MedCurious Edition 4
Welcome to the fourth MedCurious newsletter. Thanks for all the kind feedback on our first three editions. They are always fun to put together, and it’s nice to hear they are being enjoyed! We love including submissions from friends and followers, so please get in touch by email if you’ve written or created something worth sharing.
This time round, a physician examines the new musical soundtrack emerging in New York hospitals, a journalist remembers the words of Brian Eno as she recovers from cancer surgery, and we hear how the rise of technology in medicine is unlikely to replace the human touch.
Hospitals Turn To Music To Sing Patients Home
“When you work in a hospital you get used to the normal sounds. But over the past two months, the sounds have been different.”
Grace Farris is a hospitalist and cartoonist based in New York. Her ‘Dr. Mom’ cartoons, focusing on motherhood, health and medicine, are published in Annals of Internal Medicine. In this new graphic work, Grace explores the new role that music has been playing in American hospitals in 2020.
Perspective is a Funny Thing…
“The two biggest things in life – love and death – happen to you no matter what you do.”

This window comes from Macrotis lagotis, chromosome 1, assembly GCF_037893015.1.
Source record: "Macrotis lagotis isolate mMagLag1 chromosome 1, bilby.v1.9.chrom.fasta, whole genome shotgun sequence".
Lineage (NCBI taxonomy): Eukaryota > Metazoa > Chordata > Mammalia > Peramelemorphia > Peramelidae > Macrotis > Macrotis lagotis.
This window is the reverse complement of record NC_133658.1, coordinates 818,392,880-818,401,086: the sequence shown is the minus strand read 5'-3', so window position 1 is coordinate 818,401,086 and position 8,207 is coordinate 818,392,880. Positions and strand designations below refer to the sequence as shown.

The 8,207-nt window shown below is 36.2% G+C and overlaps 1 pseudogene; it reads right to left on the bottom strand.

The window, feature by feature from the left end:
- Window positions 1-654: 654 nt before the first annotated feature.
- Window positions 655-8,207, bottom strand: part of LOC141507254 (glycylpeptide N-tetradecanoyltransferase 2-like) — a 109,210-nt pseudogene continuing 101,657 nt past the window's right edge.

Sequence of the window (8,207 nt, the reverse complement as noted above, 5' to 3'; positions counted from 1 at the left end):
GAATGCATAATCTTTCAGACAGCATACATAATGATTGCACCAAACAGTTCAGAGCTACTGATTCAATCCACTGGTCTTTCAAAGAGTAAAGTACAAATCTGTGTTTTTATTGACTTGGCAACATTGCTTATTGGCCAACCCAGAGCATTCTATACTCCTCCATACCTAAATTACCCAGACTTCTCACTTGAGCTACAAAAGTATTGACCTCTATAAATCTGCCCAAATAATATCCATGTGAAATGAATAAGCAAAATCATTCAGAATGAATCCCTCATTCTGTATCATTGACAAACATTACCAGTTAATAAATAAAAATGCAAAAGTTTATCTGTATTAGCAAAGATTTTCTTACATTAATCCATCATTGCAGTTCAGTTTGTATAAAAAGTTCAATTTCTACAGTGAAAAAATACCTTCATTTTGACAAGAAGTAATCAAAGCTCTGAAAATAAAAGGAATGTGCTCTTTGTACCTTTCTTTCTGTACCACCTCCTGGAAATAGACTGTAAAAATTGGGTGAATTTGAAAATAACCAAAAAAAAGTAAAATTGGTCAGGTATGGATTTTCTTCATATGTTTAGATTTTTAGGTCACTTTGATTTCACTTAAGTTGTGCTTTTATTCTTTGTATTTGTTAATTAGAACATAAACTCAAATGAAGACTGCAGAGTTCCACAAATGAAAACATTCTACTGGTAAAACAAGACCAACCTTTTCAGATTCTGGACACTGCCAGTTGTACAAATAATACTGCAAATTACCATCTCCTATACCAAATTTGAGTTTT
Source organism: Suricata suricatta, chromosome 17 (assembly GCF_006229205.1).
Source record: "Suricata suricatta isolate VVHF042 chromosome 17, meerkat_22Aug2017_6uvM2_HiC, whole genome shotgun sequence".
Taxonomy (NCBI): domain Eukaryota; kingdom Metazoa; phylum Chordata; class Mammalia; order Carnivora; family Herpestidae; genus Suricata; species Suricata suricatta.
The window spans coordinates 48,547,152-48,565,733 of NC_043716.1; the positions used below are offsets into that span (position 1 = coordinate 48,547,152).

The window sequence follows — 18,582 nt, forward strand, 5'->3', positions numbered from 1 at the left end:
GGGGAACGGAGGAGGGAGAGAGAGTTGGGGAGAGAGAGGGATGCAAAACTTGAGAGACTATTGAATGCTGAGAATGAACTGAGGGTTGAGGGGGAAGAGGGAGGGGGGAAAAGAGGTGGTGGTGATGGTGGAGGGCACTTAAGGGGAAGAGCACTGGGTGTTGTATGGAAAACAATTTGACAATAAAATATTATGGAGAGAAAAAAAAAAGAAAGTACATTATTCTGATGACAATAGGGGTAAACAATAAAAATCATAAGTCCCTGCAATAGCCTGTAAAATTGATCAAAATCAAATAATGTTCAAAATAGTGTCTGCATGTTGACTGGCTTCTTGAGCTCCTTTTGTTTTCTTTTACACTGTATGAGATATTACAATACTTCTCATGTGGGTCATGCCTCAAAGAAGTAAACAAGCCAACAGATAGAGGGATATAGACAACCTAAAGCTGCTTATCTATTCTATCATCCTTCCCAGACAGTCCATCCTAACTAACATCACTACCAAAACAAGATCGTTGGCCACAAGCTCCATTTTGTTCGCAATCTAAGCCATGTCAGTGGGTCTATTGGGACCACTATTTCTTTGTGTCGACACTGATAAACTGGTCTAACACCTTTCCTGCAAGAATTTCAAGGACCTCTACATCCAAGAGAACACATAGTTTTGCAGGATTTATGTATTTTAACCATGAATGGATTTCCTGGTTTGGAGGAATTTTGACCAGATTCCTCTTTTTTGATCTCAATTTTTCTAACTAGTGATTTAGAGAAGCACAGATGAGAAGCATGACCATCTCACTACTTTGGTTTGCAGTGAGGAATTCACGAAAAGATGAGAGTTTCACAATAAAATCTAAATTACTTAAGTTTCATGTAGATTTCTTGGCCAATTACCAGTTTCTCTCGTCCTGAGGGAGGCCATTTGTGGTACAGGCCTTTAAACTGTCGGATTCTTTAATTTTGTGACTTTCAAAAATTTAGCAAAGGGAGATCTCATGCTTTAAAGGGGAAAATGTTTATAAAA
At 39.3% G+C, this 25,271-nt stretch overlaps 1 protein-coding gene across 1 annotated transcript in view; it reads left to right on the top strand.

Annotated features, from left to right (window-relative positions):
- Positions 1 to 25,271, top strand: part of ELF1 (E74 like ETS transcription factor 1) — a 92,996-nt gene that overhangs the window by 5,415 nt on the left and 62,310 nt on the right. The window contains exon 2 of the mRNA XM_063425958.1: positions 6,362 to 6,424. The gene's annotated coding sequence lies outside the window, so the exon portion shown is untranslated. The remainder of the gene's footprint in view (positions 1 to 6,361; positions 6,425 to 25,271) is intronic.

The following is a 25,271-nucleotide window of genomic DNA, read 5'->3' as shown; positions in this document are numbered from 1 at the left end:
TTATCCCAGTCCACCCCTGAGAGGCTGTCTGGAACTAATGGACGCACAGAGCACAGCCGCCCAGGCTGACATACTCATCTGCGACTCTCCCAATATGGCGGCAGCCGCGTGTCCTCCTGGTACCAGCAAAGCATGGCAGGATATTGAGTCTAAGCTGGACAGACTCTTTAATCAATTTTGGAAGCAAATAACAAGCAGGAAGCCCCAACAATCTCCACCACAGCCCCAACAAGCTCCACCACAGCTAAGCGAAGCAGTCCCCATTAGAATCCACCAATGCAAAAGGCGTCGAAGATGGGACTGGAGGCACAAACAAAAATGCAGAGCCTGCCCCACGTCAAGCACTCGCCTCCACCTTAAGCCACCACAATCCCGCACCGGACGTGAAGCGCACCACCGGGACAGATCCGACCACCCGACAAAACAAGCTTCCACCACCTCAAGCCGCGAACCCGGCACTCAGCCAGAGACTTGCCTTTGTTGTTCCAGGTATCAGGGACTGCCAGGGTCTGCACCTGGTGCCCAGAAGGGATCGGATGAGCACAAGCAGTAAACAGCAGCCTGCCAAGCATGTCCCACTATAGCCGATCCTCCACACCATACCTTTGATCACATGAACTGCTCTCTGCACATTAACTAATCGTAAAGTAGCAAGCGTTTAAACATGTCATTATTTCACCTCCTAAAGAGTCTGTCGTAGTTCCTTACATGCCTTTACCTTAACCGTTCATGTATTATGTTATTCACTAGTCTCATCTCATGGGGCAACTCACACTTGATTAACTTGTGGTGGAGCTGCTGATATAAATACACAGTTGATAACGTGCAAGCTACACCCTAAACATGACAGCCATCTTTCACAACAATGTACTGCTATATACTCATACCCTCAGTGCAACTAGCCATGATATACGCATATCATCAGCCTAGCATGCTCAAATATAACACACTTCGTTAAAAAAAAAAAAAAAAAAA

Una Mullally is an Irish journalist and writer. In this memorable piece from the Irish Times in 2015, Una writes lyrically about recovering in hospital after cancer surgery, where she recalls some wise words from Brian Eno.
Chris Coffey, GP in Carlow, and his sister Laura, lecturer in health psychology in Maynooth, have been recording music as The Holy Roman Army for more than a decade. Their work blends samples, synths, vocals and guitar to create meditative and cinematic sounds. ‘One Atom’ is a rare example of their medical and artistic selves overlapping, with lines by Elizabeth Kubler-Ross sampled from a documentary about palliative care.
Night and Day
“I don’t love hearing the beeping and the sonic hiccups of hospital machinery, but it is worse not to hear anything.”
Have We Lost Track of the Human Agenda?
How do physicians remain relevant in a world characterised by artificial intelligence, new developments in technology, and the industrialisation of medicine? Bryan Vartabedian is a ‘gastroenterologist to small people’, and a writer and podcaster whose work covers the intersection of medicine, technology and culture. At last year’s dotMD meeting, he reassured us that human connection in medicine is here to stay.
Tell Your COVID19 Story
“As we face down this pandemic, having an outlet for self-expression is more important than ever.”
Emily Silverman is a San Francisco doctor, writer, podcaster, and creator of The Nocturnists medical storytelling community. In recent months, she has started the COVID19 audio diary project, and so far over 200 healthcare workers across North America have signed up to keep an audio diary of their experiences. Selected clips are included in The Nocturnists podcast, and Emily would love to include some voices from Ireland.